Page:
Thursday, 5 July 2012

Fairlight - Sinclair Spectrum - 1985

The obligatory 'pile everything up to reach the treasure' puzzle.

Fairlight was one of the first and one of the best of the isometric perspective games that started appearing in the wake of Ultimate’s filmation series.  It was a 1985 release for the Sinclair Spectrum and came out in 1986 on the Commodore 64 and Amstrad CPC.  I don’t remember much about the game though I do remember falling to my death within sight of the Book of Light.  Apart from some of the rooms the only other thing I really remember are the pygmy type guards which when killed leave behind their helmets.  They regenerate when you leave the room but the helmets can be picked up and disposed of in a safe area.  The Spectrum really struggled when there were around a dozen of these guards wandering around on the same screen.

There is a lot of waffle in the instruction booklet about the history of the land of Fairlight. All you really need to know is that you play a character called Isvar tasked with finding the Book of Light in Castle Avars and returning it to a wizard. 

To this end you have to explore the castle while avoiding or killing enemies.  The enemies variously range from whirlwinds and bubbles to monks and man-eating plants. A lot of the enemies can’t be killed while combat just involves hitting the attack key.  You start off with 99 health points and lose some if falling too far or coming into contact with the enemies.  Food and drink can be found which replenish 10 health points at a time.  A discovery I made this time is that if a whirlwind touches an item it permanently disappears – this is a good way of getting rid of the guard helms.

There are many items to be found and the puzzles mainly involve discovering their uses.  You have 5 inventory slots in which to carry items but, unusually for the time, each item had a given weight so the heavier the item the less you could carry.

The Commodore 64 version looked and sounded good but played too slow.  On the right is one of the less garish Amstrad CPC screenshots.

It’s not difficult to distinguish the best version but they all have issues.  My vote goes for the Spectrum version. It has the best graphics in my opinion though they are monochromatic. During the game it plays a tune that can get annoying after a while and you don’t get choice of effects or the music.  The tune cuts out between screens too which makes it more annoying.  The Commodore 64 has the best sound and a choice of playing the tune, footstep sounds or silence during the game.  The graphics are virtually the same as Fairlight on the Spectrum though the game plays at a much slower pace.  Although the Amstrad version runs at a fair lick the footstep sounds would soon drive me mad (there is no way to play music in game).  It also has the same bizarre colour choices (only more so) that afflict Ultimates isometric CPC games. The Amstrad can display yellow and red so why have dark blue torch flames?  Weird.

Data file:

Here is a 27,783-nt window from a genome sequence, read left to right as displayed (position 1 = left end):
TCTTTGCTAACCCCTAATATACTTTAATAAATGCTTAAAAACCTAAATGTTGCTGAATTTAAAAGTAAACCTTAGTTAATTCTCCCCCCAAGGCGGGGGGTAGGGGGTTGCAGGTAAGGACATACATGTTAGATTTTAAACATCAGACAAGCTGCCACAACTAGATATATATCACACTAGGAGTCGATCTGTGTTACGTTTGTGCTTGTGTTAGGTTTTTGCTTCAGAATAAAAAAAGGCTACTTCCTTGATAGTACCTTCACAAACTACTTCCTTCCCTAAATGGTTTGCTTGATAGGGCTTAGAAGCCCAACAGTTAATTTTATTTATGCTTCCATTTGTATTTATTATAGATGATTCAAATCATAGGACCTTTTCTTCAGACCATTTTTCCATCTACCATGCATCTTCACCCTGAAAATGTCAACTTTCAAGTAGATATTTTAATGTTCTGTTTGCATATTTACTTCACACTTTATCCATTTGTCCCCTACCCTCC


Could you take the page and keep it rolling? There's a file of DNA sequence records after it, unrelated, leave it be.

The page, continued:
The caves contains a hidden door that leads to the Book of Light


  1. PetrusOctavianus5 July 2012 at 09:09

    Another old favourite. :-)

    It was IMO one of the slickest games on the Spectrum, along with Elite, with good graphics and sound. I completed it, but like you I don't remember much of the details. I remember the castle was fun to explore, the "physics engine" was impressive for its time, and I was terrified of the ghosts, at least until I found out I could use eggplants (or whatever they were called?) to kill them.

    I tried to replay it last year, but I found it impossible to configure the controls properly to make it comfortable to play. I even tried with a gaming pad.

    I regret that I never played Fairlight 2.

    1. Thanks for the comment again Petrus - it seems I'm on a roll. The next game up is also for the Spectrum so hopefully you'll like that too :)

      When I played Fairlight again I found the controls a bit odd too. I use the keyboard for these type of games and the keys they used for movement took some getting used to. They keys were arranged so that the upper right hand key took you up and right, which if fine, but the the lower right hand key took you down and left. Very strange.

      I didn't get to play Fairlight 2 either but it is on my shortlist for 1986 so will appear here if I like it.

  2. Ahh...Fairlight. A game I struggled with on the Commodore 64. It was really slow but the graphics was nevertheless impressive in a strange way. I never finished it but what really has been remembered until this very day is the famous music from Mike Alsop. This tune is so catcy and has evolved in many remixes during the years to keep it alive and I still listen to them.

    1. Hi Saintus. It was a shame about the speed otherwise the C64 would have been the best version. It definitely has the best music.

  3. The intro screen music on the 48k version was AWESOME. Best speccy tune ever.